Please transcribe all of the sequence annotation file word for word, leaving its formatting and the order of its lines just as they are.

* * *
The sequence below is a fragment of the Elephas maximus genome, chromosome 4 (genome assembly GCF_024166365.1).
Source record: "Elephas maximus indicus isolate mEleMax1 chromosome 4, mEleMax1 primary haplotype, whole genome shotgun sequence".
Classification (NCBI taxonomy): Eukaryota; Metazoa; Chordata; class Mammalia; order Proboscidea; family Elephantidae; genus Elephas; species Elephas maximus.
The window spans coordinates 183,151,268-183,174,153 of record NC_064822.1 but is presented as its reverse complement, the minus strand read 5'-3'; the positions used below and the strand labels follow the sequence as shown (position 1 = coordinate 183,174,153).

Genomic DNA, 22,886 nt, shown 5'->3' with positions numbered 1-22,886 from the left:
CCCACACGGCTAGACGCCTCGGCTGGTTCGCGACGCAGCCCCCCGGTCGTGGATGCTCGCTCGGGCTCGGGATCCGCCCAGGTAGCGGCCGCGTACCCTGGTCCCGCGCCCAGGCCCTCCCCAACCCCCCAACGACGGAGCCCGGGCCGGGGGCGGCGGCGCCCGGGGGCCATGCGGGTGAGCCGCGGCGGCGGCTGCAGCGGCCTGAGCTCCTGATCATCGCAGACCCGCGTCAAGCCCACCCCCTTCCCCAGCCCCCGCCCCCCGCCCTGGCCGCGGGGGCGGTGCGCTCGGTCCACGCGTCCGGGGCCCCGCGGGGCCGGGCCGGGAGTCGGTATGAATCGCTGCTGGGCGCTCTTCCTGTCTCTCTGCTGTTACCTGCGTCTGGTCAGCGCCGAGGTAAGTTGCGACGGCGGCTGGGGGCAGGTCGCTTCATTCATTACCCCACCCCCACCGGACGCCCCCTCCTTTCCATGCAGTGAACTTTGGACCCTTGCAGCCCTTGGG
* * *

The sequence below is a fragment of the Elephas maximus genome, chromosome 4 (genome assembly GCF_024166365.1).
Source record: "Elephas maximus indicus isolate mEleMax1 chromosome 4, mEleMax1 primary haplotype, whole genome shotgun sequence".
Classification (NCBI taxonomy): Eukaryota; Metazoa; Chordata; class Mammalia; order Proboscidea; family Elephantidae; genus Elephas; species Elephas maximus.
The window spans coordinates 183,151,268-183,174,153 of record NC_064822.1 but is presented as its reverse complement, the minus strand read 5'-3'; the positions used below and the strand labels follow the sequence as shown (position 1 = coordinate 183,174,153).

Genomic DNA, 22,886 nt, shown 5'->3' with positions numbered 1-22,886 from the left:
CCCACACGGCTAGACGCCTCGGCTGGTTCGCGACGCAGCCCCCCGGTCGTGGATGCTCGCTCGGGCTCGGGATCCGCCCAGGTAGCGGCCGCGTACCCTGGTCCCGCGCCCAGGCCCTCCCCAACCCCCCAACGACGGAGCCCGGGCCGGGGGCGGCGGCGCCCGGGGGCCATGCGGGTGAGCCGCGGCGGCGGCTGCAGCGGCCTGAGCTCCTGATCATCGCAGACCCGCGTCAAGCCCACCCCCTTCCCCAGCCCCCGCCCCCCGCCCTGGCCGCGGGGGCGGTGCGCTCGGTCCACGCGTCCGGGGCCCCGCGGGGCCGGGCCGGGAGTCGGTATGAATCGCTGCTGGGCGCTCTTCCTGTCTCTCTGCTGTTACCTGCGTCTGGTCAGCGCCGAGGTAAGTTGCGACGGCGGCTGGGGGCAGGTCGCTTCATTCATTACCCCACCCCCACCGGACGCCCCCTCCTTTCCATGCAGTGAACTTTGGACCCTTGCAGCCCTTGGG